Monday, February 15, 2021

Owen Laukannen’s new book, The Wild is aimed at a young adult audience, but it’s certainly smart and sophisticated enough to appeal to a lot of adult readers as well.

The protagonist is a seventeen-year-old girl named Dawn who has suffered an emotional trauma and has made some very bad decisions in consequence. She can’t stand the man her mother recently married; she’s run away from home several times; she’s abusing drugs, and she’s moved in with a drug dealer who’s nearly old enough to be her father. And at that point, her mother and stepfather basically kidnap her and send her off to Out in the Wild, a “wilderness therapy program for troubled youth.”

Boot camp would be more like it. The “therapy” involved here centers on marching a group of troubled teenagers through the woods and up and down steep mountain trails, in cold, miserable weather, with no comforts at all—not even so much as a backpack and a tent—unless and until you can earn them.

Dawn is issued a tarp, some water, and a bare minimum of food and is sent off with several of her fellow campers on a forced march under the supervision of two “counselors,” whose sole approach to “therapy,” is to drive the kids to exhaustion and, apparently, to break down their resistance to authority.

Dawn’s fellow hikers turn out to be a mixed bag of kids, some of whom are emotionally disturbed while others who simply mean and violent and probably belong in prison rather than in a wilderness program. And it’s clear going in that trouble is going to follow.

Dawn is a very sympathetic protagonist, and Laukkanen moves the action along briskly with short, fast-paced chapters that keep the reader turning from one page to the next. By implication, Out in the Wild is a pretty suspect organization, and it’s hard to imagine how the program they offer would ever actually benefit anyone, save for the people who are making money by convincing parents to enroll their children in this program.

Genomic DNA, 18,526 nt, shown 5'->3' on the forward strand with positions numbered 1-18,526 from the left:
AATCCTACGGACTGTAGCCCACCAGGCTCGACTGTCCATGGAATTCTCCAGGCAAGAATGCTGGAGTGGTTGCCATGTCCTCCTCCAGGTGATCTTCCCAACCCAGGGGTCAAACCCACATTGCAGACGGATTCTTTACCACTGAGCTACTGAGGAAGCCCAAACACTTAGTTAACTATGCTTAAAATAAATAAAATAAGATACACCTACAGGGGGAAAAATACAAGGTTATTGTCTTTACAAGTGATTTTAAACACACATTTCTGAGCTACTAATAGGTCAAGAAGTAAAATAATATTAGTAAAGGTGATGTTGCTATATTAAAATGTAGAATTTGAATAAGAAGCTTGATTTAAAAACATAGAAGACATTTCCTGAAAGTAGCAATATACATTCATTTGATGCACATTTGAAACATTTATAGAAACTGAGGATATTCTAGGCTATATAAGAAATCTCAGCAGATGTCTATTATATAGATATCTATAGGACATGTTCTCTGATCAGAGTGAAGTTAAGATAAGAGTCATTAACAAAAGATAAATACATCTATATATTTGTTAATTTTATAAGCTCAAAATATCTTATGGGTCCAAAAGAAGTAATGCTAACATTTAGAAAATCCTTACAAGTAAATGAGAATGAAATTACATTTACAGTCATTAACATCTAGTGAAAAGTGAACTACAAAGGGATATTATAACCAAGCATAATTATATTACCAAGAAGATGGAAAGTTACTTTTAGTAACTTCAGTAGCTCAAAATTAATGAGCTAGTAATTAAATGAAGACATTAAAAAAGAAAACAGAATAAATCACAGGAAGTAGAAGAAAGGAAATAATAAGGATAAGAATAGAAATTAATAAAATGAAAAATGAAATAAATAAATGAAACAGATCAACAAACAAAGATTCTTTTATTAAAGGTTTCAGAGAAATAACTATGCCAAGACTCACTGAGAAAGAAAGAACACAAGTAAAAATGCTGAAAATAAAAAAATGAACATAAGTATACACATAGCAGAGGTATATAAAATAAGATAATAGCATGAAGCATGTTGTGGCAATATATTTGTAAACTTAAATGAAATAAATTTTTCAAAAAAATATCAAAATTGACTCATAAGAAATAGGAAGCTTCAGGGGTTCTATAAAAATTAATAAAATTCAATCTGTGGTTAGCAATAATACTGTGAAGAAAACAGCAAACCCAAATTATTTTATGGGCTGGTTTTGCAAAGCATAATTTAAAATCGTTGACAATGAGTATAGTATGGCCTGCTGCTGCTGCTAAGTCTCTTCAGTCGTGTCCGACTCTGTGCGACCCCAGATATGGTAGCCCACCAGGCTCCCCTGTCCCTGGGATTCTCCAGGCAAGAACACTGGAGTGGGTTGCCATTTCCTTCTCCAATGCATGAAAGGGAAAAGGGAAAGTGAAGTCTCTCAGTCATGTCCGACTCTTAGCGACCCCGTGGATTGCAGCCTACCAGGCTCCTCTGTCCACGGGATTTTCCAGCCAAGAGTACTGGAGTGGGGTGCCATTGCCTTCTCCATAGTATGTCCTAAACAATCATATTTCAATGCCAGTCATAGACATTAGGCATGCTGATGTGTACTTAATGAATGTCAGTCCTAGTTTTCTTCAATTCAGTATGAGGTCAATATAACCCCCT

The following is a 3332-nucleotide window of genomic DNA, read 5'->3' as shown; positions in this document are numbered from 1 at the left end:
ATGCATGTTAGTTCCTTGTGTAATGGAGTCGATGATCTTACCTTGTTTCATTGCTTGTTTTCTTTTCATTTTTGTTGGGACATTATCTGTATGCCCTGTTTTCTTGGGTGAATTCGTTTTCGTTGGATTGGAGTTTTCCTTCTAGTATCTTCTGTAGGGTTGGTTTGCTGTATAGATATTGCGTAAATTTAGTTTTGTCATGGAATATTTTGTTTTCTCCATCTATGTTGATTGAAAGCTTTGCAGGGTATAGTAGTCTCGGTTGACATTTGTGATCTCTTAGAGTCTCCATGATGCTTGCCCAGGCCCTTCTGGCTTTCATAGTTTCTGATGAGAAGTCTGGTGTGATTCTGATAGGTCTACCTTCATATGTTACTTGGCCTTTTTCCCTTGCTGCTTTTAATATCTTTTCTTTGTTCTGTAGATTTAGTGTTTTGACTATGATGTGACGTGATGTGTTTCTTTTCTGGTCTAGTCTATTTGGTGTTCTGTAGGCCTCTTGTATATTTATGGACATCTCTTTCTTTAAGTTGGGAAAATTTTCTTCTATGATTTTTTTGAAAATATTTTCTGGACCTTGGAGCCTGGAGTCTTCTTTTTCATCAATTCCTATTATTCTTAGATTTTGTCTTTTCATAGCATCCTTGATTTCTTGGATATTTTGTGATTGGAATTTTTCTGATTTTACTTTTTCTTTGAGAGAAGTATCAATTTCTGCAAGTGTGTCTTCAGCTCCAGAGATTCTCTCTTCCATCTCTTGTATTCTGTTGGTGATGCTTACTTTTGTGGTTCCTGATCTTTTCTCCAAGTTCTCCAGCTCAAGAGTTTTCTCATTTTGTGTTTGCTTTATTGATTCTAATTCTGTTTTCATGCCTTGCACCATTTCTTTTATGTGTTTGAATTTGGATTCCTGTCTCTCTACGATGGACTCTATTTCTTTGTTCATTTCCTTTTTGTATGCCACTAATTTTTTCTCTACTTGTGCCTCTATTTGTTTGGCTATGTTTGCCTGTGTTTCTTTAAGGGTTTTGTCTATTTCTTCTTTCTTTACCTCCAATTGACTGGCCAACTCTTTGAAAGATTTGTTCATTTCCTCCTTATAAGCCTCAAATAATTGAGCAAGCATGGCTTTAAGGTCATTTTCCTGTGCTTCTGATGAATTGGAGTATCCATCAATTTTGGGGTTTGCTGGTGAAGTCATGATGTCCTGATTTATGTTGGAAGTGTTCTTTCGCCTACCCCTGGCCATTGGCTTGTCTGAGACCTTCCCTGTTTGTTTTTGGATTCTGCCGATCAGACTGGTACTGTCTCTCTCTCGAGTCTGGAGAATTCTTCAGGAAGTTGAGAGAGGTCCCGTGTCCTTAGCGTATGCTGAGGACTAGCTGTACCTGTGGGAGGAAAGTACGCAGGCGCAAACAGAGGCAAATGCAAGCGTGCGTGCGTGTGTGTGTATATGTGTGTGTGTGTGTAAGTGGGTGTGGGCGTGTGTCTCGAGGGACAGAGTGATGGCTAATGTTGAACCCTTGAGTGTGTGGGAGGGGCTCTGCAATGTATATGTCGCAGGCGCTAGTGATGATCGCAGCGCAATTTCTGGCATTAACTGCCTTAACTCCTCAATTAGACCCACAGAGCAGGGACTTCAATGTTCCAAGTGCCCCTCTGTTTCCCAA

I’m a huge fan of Laukkanen’s earlier novels, which have been aimed at an adult audience, and while reading The Wild, I found myself thinking repeatedly about his book, The Stolen Ones, which is not only an excellent thriller but an eye-opening examination of the sex trade business. I wish he would have had the opportunity here to more thoroughly examine the entire “boot camps for kids” industry, but I imagine that probably wouldn’t have been appropriate in a book designed for younger readers.

Even as an adult, I was pulled along by the book’s propulsive pace; I can only imagine how quickly I would have been turning the pages had I read this at the age of fifteen or so. All in all, this is another excellent novel from Laukkanen who has conveniently solved the problem of what I will be getting my teenage nieces and nephews for their birthdays this year.

Saturday, February 13, 2021

This is an excellent stand-alone novel from Adrian McKinty, who is also the author of the Sean Duffy crime novels, a series which is among my very favorites. The protagonist here is a woman named Rachel O'Neill who has been having a very bad run of luck. Her husband has left her for a younger woman and she's been ill with cancer. Then, on a morning when it appears that her cancer may be returning, Rachel gets the worst news a parent could possibly imagine: her thirteen-year-old daughter, Kylie, has been kidnapped.